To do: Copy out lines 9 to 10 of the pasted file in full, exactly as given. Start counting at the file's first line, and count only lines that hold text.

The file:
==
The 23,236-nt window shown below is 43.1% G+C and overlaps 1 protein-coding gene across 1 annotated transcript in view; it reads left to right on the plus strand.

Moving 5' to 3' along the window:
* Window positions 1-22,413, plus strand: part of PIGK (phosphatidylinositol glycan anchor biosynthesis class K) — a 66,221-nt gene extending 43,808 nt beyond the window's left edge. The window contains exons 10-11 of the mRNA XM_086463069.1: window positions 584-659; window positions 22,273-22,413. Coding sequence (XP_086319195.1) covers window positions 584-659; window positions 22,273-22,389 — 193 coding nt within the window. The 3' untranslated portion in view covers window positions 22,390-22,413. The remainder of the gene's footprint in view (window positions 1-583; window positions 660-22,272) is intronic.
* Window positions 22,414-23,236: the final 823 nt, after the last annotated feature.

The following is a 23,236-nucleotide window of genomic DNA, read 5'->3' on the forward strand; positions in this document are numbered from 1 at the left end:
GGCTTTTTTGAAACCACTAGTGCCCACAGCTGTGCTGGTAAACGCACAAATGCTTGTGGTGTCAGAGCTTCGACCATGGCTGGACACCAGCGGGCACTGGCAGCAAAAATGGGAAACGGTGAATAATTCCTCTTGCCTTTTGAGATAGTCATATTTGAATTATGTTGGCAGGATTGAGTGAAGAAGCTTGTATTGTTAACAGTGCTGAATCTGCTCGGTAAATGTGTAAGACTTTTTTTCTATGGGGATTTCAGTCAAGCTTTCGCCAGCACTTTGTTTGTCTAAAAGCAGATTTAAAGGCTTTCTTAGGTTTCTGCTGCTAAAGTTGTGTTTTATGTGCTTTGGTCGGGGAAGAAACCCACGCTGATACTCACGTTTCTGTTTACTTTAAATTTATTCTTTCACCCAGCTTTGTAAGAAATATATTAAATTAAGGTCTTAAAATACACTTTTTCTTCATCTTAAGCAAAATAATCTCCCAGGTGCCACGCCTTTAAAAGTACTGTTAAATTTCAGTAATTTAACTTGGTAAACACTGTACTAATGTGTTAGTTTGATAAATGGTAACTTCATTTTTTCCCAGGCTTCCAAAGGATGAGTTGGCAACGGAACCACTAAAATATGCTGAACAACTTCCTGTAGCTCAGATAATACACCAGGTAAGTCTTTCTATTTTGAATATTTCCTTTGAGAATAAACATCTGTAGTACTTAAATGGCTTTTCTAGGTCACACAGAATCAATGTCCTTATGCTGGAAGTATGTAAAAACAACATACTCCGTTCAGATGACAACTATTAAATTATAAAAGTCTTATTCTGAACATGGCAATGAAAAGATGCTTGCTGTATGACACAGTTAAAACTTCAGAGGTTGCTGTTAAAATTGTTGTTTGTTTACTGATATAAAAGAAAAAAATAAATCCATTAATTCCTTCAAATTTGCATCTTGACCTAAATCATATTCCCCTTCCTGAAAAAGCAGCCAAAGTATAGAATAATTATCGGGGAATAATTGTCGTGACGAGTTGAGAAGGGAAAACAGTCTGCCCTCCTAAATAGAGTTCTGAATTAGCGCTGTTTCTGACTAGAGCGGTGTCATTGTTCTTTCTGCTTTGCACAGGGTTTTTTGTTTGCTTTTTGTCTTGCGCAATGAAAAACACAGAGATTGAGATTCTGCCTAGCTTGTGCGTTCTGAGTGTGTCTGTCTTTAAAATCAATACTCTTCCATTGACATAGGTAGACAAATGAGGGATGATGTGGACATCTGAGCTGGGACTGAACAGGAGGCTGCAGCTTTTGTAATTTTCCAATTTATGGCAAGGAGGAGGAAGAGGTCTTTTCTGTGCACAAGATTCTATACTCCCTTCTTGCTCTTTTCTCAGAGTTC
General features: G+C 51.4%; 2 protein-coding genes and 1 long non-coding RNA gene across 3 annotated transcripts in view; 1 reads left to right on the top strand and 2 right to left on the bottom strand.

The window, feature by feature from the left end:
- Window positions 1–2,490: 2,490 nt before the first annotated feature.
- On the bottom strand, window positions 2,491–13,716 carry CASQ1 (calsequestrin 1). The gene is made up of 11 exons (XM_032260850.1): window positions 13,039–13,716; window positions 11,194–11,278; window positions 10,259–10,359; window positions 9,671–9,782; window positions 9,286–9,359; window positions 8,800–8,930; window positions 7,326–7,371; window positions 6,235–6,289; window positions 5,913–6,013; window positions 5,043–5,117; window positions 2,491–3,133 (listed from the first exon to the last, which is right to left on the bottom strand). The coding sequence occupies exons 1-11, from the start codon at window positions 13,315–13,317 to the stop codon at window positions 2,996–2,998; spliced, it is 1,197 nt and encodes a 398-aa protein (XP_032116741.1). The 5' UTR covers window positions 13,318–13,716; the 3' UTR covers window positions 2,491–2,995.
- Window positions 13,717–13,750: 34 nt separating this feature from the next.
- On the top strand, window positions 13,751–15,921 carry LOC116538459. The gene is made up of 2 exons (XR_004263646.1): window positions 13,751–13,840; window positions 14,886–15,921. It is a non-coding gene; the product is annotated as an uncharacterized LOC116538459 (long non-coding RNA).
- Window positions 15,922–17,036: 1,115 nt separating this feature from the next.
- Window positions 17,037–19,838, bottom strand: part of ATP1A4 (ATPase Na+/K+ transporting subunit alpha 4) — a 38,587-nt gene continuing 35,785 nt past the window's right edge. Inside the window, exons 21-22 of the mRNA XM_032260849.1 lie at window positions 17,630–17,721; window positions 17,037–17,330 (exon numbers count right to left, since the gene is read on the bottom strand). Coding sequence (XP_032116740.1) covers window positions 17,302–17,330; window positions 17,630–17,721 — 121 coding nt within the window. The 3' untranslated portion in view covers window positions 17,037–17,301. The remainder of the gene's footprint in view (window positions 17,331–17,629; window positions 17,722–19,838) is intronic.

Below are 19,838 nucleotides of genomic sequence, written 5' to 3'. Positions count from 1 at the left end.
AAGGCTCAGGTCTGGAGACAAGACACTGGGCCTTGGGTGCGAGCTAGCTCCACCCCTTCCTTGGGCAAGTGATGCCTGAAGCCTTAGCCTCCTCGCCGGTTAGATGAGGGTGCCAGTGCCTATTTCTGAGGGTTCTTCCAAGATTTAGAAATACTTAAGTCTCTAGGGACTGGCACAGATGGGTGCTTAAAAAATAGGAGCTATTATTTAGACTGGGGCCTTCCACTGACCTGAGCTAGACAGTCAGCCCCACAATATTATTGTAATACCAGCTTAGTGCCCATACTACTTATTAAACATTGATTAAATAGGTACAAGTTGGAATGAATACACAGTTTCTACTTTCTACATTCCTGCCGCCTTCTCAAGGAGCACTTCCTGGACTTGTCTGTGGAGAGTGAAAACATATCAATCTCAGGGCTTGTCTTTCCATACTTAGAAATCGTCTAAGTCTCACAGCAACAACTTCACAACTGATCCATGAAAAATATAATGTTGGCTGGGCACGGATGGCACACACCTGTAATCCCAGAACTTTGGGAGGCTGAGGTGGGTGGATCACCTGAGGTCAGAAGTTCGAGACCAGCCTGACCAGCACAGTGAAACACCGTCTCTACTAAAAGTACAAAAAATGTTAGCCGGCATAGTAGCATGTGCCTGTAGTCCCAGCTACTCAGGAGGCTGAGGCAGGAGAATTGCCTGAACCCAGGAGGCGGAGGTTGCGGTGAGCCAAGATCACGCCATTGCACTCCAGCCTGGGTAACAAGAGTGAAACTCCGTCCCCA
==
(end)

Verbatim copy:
- Window positions 1–2,490: 2,490 nt before the first annotated feature.
- On the bottom strand, window positions 2,491–13,716 carry CASQ1 (calsequestrin 1). The gene is made up of 11 exons (XM_032260850.1): window positions 13,039–13,716; window positions 11,194–11,278; window positions 10,259–10,359; window positions 9,671–9,782; window positions 9,286–9,359; window positions 8,800–8,930; window positions 7,326–7,371; window positions 6,235–6,289; window positions 5,913–6,013; window positions 5,043–5,117; window positions 2,491–3,133 (listed from the first exon to the last, which is right to left on the bottom strand). The coding sequence occupies exons 1-11, from the start codon at window positions 13,315–13,317 to the stop codon at window positions 2,996–2,998; spliced, it is 1,197 nt and encodes a 398-aa protein (XP_032116741.1). The 5' UTR covers window positions 13,318–13,716; the 3' UTR covers window positions 2,491–2,995.